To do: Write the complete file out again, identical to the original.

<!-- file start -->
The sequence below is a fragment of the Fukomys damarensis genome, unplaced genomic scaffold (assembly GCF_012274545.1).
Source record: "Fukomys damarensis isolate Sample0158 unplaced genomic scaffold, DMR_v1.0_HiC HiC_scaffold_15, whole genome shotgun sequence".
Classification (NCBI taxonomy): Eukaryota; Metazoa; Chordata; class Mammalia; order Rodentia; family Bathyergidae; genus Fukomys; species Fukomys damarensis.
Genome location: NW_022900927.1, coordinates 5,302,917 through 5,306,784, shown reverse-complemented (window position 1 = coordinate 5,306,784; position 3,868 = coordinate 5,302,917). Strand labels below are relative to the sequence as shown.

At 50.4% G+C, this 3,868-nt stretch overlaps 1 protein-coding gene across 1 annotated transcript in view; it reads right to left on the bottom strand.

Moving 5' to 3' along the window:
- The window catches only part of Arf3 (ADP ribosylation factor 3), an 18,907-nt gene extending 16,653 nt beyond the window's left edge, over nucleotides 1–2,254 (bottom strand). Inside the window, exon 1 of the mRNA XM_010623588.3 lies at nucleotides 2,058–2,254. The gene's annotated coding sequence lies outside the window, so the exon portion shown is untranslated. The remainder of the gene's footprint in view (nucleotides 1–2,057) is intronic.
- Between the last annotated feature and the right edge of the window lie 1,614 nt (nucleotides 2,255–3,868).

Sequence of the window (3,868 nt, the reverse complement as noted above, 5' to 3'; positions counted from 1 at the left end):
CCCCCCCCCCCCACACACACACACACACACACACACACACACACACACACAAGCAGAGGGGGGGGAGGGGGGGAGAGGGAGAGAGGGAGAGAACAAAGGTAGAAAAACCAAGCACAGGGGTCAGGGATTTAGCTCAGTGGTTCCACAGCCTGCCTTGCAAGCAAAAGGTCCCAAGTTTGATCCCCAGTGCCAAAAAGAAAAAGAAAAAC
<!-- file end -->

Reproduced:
The sequence below is a fragment of the Fukomys damarensis genome, unplaced genomic scaffold (assembly GCF_012274545.1).
Source record: "Fukomys damarensis isolate Sample0158 unplaced genomic scaffold, DMR_v1.0_HiC HiC_scaffold_15, whole genome shotgun sequence".
Classification (NCBI taxonomy): Eukaryota; Metazoa; Chordata; class Mammalia; order Rodentia; family Bathyergidae; genus Fukomys; species Fukomys damarensis.
Genome location: NW_022900927.1, coordinates 5,302,917 through 5,306,784, shown reverse-complemented (window position 1 = coordinate 5,306,784; position 3,868 = coordinate 5,302,917). Strand labels below are relative to the sequence as shown.

At 50.4% G+C, this 3,868-nt stretch overlaps 1 protein-coding gene across 1 annotated transcript in view; it reads right to left on the bottom strand.

Moving 5' to 3' along the window:
- The window catches only part of Arf3 (ADP ribosylation factor 3), an 18,907-nt gene extending 16,653 nt beyond the window's left edge, over nucleotides 1–2,254 (bottom strand). Inside the window, exon 1 of the mRNA XM_010623588.3 lies at nucleotides 2,058–2,254. The gene's annotated coding sequence lies outside the window, so the exon portion shown is untranslated. The remainder of the gene's footprint in view (nucleotides 1–2,057) is intronic.
- Between the last annotated feature and the right edge of the window lie 1,614 nt (nucleotides 2,255–3,868).

Sequence of the window (3,868 nt, the reverse complement as noted above, 5' to 3'; positions counted from 1 at the left end):
CCCCCCCCCCCCACACACACACACACACACACACACACACACACACACACAAGCAGAGGGGGGGGAGGGGGGGAGAGGGAGAGAGGGAGAGAACAAAGGTAGAAAAACCAAGCACAGGGGTCAGGGATTTAGCTCAGTGGTTCCACAGCCTGCCTTGCAAGCAAAAGGTCCCAAGTTTGATCCCCAGTGCCAAAAAGAAAAAGAAAAAC